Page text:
Podcast: Schools or Prisons?

In some neighborhoods, public schools feel more like prisons than schools. In this episode, former social worker and attorney Helen Higginbotham discusses the policing of children in schools with BLACK AND CUBA director Robin J. Hayes.

Written/Directed/Produced by:
Ariana Arancibia
Phyllis Ellington
Echo Sutterfield

Executive Produced by:
Dr. Robin J. Hayes

Recorded in New York City at TNS_Logo1_Small_RGB

Podcast: Diversity vs. Inclusion

When will race no longer be a barrier to educational success? In this episode of BREAKING DOWN RACISM, a former Deputy Director of Prep for Prep–a leadership development and educational access program for young people of color–discusses his take on the future of equality in private education. Could your school do a better job with diversity and inclusion? Tell us about it in the comment section below.

Writers: John Dumey, Layla Nunez, Noemi Morales
Director: Layla Ninez
Producer: John Dumey, Noemi Morales
Featured Guest: Peter Bordonaro
Host/Executive Producer/Series Creator: Robin J. Hayes, PhD
Production Assistant: Enrique Prieto Mancia

Read Things Fall Apart by Chinua Achebe

Things Fall Apart by Chinua Achebe is seen as the archetypal modern African novel in English and is one of the first of its kind to receive global critical acclaim. The book follows the protagonist, Okonkwo, and his descent from leader of his village to an outcast.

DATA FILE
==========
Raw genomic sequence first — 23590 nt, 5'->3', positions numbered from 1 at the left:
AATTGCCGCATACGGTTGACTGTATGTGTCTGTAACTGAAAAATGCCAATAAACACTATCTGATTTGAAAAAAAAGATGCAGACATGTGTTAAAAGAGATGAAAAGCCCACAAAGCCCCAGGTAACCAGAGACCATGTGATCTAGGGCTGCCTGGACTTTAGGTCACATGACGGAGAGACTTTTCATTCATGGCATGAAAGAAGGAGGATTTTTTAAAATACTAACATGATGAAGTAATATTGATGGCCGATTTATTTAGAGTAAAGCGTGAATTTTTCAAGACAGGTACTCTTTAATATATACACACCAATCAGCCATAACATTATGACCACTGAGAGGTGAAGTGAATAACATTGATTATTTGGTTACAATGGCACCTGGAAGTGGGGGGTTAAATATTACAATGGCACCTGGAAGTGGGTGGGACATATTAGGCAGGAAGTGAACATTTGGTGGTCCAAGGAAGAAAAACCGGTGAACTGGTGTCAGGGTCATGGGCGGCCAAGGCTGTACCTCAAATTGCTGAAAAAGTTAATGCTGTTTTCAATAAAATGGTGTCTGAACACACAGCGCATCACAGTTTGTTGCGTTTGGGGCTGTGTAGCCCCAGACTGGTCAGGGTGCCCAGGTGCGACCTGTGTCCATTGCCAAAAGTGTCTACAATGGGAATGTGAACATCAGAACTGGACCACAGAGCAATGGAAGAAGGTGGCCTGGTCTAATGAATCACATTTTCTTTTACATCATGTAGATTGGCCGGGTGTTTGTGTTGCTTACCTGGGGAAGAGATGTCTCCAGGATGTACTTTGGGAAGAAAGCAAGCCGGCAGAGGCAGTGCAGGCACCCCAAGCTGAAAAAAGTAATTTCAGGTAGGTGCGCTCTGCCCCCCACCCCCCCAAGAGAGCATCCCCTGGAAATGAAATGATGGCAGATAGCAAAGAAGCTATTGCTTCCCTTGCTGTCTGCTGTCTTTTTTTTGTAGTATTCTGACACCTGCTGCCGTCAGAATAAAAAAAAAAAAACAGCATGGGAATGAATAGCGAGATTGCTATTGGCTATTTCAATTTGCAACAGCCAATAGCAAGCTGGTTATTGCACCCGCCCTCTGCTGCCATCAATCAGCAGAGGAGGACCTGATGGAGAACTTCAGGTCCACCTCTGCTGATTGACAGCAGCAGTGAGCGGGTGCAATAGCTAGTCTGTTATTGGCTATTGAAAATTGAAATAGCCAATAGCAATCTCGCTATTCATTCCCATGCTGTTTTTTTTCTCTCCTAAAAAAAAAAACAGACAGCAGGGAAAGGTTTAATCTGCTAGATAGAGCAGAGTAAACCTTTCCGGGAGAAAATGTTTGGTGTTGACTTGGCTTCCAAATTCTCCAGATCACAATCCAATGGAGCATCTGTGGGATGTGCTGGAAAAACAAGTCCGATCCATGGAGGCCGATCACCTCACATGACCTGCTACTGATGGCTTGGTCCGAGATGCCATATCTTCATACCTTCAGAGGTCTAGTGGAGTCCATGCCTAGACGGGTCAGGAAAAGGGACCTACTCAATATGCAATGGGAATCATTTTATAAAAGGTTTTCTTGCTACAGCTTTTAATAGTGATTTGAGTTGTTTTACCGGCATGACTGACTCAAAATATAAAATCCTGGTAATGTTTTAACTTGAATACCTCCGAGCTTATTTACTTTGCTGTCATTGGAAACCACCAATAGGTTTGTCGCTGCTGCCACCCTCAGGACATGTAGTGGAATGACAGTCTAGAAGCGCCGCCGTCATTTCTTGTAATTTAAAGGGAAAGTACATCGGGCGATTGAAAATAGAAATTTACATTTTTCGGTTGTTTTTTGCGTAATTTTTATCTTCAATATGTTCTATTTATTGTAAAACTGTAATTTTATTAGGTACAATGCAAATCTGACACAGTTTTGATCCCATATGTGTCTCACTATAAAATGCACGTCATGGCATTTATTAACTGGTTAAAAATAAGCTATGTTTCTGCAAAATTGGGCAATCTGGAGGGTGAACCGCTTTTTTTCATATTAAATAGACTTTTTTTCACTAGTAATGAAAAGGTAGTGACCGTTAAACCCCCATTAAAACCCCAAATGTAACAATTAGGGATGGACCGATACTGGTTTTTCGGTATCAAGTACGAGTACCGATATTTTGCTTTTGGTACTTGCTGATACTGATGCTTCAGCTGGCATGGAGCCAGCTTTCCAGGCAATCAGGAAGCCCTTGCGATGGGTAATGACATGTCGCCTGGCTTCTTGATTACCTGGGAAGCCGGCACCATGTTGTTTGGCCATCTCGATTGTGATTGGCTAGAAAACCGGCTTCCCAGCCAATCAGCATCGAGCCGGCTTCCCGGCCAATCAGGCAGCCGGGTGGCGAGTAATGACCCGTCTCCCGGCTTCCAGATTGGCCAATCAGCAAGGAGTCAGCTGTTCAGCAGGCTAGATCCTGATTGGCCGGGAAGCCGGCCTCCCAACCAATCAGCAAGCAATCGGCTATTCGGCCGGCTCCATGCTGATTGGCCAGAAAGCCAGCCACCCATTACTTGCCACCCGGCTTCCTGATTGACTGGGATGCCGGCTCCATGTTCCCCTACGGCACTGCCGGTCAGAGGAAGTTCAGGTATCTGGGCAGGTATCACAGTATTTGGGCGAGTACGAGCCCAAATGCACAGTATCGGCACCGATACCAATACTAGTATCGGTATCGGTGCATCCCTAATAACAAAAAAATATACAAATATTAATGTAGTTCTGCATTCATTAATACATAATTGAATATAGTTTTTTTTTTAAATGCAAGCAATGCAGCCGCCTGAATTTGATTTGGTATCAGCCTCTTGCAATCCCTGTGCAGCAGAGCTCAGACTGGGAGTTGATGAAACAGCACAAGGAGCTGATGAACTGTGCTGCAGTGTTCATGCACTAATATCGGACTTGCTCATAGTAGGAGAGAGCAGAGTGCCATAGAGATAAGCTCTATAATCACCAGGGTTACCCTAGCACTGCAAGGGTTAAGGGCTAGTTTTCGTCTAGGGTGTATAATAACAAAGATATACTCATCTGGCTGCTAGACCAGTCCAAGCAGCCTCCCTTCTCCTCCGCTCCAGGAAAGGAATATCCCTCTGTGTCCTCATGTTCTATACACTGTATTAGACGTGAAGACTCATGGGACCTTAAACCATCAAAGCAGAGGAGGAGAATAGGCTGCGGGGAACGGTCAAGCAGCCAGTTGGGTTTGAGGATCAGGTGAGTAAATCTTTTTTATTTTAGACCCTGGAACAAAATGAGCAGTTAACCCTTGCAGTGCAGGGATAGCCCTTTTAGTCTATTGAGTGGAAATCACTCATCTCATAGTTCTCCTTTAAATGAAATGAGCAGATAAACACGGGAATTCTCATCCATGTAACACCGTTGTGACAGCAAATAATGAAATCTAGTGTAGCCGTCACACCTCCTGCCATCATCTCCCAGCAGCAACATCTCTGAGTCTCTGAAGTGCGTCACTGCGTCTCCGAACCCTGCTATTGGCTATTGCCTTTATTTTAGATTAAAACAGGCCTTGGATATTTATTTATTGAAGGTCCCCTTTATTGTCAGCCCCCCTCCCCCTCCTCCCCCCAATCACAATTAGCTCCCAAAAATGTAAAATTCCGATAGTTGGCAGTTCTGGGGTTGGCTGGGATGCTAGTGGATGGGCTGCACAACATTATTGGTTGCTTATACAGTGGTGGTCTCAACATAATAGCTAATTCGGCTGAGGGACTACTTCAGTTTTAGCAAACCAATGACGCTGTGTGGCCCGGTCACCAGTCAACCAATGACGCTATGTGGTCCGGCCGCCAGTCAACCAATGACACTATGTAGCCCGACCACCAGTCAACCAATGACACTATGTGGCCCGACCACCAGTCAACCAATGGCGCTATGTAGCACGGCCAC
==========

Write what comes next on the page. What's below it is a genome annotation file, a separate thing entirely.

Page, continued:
Read Things Fall Apart and watch the award winning documentary Black and Cuba. Achebe makes the downfall of Okonkwo to be synonymous with the arrival of white men and the Christian Church. The death of Okonkwo is symbolic to the oppression of blacks by whites. This same oppression can be seen in modern day Cuba.

http://blackandcuba.tumblr.com/watchnow

Things Fall Apart

Carole Boyce Davies’ Sisters Outside: Tracing the Caribbean/Black Radical Intellectual Tradition

PROFESSORS AND TEACHERS: Carole Boyce Davies’ Sisters Outside: Tracing the Caribbean/Black Radical Intellectual Tradition, is an academic source that is essential to understanding the Black Radical Tradition, as well as how it intertwines with Cuba. You can use our complete syllabus guide based on Black and Cuba to integrate this source into your classroom!

http://blackandcuba.tumblr.com/CollegesandUniversities

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Robin Kelley’s Freedom Dreams: The Black Radical Imagination

TEACHERS: Robin Kellye’s Freedom Dreams: The Black Radical Imagination is a critically acclaimed book that is essential to understanding the Black Radical Tradition and the mindset of revolutionary Cuba. Incorporate it into your classroom using our complete syllabus guide based on Black and Cuba!

http://blackandcuba.tumblr.com/CollegesandUniversities

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Alejandro de la Fuente’s Race, National Discourse, and Politics in Cuba: An Overview

TEACHERS: Alejandro de la Fuente’s Race, National Discourse, and Politics in Cuba: An Overview is an academic source that is essential to understanding the Cuban Revolution and post-revolution Cuba in terms of race. Integrate it easily into your classroom with our complete syllabus guide based on Black and Cuba!